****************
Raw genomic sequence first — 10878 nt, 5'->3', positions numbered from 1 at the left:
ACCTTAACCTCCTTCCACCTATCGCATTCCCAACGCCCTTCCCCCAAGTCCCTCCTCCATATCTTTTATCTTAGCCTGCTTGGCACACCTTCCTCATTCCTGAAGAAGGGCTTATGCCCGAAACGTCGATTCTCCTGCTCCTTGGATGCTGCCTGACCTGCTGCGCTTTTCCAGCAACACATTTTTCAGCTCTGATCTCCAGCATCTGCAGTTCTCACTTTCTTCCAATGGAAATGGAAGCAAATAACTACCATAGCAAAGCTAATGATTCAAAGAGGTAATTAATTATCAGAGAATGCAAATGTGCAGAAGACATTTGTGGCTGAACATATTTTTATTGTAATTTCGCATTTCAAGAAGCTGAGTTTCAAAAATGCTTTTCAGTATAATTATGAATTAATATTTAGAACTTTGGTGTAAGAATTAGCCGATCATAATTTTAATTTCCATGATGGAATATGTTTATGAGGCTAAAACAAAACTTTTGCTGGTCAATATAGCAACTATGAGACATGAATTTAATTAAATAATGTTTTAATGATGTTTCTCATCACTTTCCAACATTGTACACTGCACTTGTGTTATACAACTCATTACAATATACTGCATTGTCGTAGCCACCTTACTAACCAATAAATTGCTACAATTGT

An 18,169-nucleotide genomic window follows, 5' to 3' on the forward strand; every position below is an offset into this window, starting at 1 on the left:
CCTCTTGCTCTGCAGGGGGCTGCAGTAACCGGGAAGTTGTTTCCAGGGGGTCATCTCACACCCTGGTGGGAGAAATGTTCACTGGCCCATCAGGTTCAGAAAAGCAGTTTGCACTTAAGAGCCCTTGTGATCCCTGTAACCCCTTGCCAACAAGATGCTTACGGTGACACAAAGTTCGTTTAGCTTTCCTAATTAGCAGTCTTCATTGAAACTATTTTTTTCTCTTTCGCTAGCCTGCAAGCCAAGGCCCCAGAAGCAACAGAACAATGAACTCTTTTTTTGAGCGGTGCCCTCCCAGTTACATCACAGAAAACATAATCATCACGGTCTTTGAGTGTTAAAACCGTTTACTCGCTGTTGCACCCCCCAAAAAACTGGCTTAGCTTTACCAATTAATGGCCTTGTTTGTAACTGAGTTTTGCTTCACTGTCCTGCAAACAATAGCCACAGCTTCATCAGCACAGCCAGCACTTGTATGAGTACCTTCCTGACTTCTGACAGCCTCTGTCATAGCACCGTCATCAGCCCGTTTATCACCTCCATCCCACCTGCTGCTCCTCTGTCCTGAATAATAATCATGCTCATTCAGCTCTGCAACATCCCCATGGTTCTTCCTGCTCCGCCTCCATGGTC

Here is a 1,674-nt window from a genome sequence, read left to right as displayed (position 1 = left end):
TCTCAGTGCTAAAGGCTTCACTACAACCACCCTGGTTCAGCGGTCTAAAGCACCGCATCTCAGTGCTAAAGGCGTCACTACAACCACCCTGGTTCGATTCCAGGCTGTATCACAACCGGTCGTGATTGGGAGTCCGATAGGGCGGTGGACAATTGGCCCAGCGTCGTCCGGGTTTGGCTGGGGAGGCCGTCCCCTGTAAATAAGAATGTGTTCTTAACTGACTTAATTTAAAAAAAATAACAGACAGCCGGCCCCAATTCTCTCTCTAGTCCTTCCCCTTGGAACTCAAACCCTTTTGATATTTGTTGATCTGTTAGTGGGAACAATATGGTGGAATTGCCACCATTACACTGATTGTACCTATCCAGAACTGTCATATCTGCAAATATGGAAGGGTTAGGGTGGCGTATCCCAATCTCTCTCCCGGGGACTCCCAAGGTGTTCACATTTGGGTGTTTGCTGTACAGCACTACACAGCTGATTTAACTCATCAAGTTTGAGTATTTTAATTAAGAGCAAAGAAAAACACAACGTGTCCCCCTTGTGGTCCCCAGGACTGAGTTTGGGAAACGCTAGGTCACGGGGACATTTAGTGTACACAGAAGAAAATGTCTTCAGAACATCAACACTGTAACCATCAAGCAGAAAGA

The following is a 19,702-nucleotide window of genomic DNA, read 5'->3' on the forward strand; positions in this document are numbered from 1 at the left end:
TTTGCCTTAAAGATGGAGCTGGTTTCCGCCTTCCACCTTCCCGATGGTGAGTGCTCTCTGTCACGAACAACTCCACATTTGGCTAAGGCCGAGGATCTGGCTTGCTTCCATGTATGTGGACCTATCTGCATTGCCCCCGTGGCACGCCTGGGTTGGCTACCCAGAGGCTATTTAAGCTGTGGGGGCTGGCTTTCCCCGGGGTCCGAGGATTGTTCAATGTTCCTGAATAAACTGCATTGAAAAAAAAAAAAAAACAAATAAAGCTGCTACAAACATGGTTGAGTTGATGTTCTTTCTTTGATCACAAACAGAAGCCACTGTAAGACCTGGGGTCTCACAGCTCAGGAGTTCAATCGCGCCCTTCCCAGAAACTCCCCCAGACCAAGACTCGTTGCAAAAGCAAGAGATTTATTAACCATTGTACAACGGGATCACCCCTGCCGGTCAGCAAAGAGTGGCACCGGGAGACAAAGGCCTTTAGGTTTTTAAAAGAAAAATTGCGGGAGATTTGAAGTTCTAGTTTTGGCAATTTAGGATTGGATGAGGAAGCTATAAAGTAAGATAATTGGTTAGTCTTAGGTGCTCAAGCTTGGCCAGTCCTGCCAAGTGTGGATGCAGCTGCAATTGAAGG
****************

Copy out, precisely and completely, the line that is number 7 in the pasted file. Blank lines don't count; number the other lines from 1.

The following is a 19,702-nucleotide window of genomic DNA, read 5'->3' on the forward strand; positions in this document are numbered from 1 at the left end: